Opening Up About Depression – Mental Illness Awareness Week

DepressionMillions of people suffer from mental illness and I am one of them. Millions more are affected because a friend or loved one suffers from a disease that may be difficult to diagnose, and even harder to endure. This October 7-13th, under the theme of Cure the Stigma, the National Alliance on Mental Illness urges everyone to get involved because whether we are willing to admit it or not everyone is involved.

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In the US alone, one out of five adults and children will experience a mental health condition in their lifetime.

Members of my extended family on both sides of the Atlantic have struggled with mental disorders. In addition to genetic factors, chronic illness, death of loved ones, natural disasters and traumatic stress, any extenuating circumstance can tip the fragile brain chemistry.

Mental IllnessThough anxiety and depression may be the most common disorders, there are dozens of others from personality disorders, PSTD, dissociative disorders, psychosis and schizophrenia to name just a few.

My maternal great grandfather, a Norwegian immigrant, lost his 8-year-old daughter, when she died from an illness 2 weeks after arriving on Ellis Island. Three months later, his wife died giving birth to my grandmother. Living in a new country with no support system, he sank into a depression and never recovered.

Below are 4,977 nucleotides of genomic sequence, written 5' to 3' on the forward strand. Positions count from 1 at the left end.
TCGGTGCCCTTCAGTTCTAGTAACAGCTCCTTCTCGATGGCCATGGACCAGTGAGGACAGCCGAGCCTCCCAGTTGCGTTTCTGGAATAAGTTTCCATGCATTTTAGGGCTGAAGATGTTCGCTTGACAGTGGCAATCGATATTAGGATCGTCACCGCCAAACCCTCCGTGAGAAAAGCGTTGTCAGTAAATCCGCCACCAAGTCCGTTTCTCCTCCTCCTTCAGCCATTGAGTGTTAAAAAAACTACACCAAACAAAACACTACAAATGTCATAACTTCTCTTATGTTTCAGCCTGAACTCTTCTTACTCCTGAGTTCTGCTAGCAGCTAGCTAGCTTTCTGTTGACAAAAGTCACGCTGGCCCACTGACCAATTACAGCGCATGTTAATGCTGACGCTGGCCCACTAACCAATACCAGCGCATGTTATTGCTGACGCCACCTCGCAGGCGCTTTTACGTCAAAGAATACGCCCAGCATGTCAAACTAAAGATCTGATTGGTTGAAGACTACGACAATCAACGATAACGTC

Though perhaps part of my genetic make up, my depression is more likely a result of living with a chronic illness. Clinical depression will be triggered in an estimated one third of people with serious medical conditions especially in those with a biological vulnerability to a mood disorder.

Depression becomes a common component of diabetes, heart disease, lupus, fibromyalgia, Parkinson, cancer, multiple sclerosis, chronic pain and others illnesses where reoccurring symptoms wreak havoc with one’s life. Some illnesses like Lyme neuroborreliosis, MS and other inflammatory diseases attack brain tissue. With no cure in sight, the end result can be a spiral of despair.

Ever the athlete, I blamed myself. I thought that I should be mentally tougher and physically stronger to overcome the pain, illness and depression, but self-blame serves no purpose.

The toxic stigma associated with mental illness causes shame and fear. Many people continue to suffer in silence preventing them from seeking help.Mental Illness